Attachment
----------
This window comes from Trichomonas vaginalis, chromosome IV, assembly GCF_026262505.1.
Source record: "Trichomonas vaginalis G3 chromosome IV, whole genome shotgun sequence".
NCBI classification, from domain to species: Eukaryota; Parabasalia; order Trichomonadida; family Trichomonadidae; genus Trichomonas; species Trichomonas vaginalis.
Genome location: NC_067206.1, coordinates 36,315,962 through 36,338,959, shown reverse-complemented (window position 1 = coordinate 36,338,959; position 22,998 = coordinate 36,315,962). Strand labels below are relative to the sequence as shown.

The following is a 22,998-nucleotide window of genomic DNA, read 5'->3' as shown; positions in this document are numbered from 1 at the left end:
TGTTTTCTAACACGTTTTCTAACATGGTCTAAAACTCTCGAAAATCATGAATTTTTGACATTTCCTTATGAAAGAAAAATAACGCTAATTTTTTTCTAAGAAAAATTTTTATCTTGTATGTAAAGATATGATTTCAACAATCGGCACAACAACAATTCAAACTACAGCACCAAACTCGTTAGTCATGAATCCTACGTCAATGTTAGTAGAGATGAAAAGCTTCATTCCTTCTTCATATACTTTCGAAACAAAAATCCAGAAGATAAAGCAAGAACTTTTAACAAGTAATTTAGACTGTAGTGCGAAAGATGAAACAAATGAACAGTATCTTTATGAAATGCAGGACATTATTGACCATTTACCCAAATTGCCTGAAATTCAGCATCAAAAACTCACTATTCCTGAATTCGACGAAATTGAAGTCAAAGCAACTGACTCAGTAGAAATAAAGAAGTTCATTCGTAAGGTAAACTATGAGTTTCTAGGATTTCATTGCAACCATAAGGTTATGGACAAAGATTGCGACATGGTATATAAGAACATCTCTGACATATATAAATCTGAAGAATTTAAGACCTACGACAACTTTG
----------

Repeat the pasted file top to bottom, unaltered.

This window comes from Trichomonas vaginalis, chromosome IV, assembly GCF_026262505.1.
Source record: "Trichomonas vaginalis G3 chromosome IV, whole genome shotgun sequence".
NCBI classification, from domain to species: Eukaryota; Parabasalia; order Trichomonadida; family Trichomonadidae; genus Trichomonas; species Trichomonas vaginalis.
Genome location: NC_067206.1, coordinates 36,315,962 through 36,338,959, shown reverse-complemented (window position 1 = coordinate 36,338,959; position 22,998 = coordinate 36,315,962). Strand labels below are relative to the sequence as shown.

The following is a 22,998-nucleotide window of genomic DNA, read 5'->3' as shown; positions in this document are numbered from 1 at the left end:
TGTTTTCTAACACGTTTTCTAACATGGTCTAAAACTCTCGAAAATCATGAATTTTTGACATTTCCTTATGAAAGAAAAATAACGCTAATTTTTTTCTAAGAAAAATTTTTATCTTGTATGTAAAGATATGATTTCAACAATCGGCACAACAACAATTCAAACTACAGCACCAAACTCGTTAGTCATGAATCCTACGTCAATGTTAGTAGAGATGAAAAGCTTCATTCCTTCTTCATATACTTTCGAAACAAAAATCCAGAAGATAAAGCAAGAACTTTTAACAAGTAATTTAGACTGTAGTGCGAAAGATGAAACAAATGAACAGTATCTTTATGAAATGCAGGACATTATTGACCATTTACCCAAATTGCCTGAAATTCAGCATCAAAAACTCACTATTCCTGAATTCGACGAAATTGAAGTCAAAGCAACTGACTCAGTAGAAATAAAGAAGTTCATTCGTAAGGTAAACTATGAGTTTCTAGGATTTCATTGCAACCATAAGGTTATGGACAAAGATTGCGACATGGTATATAAGAACATCTCTGACATATATAAATCTGAAGAATTTAAGACCTACGACAACTTTG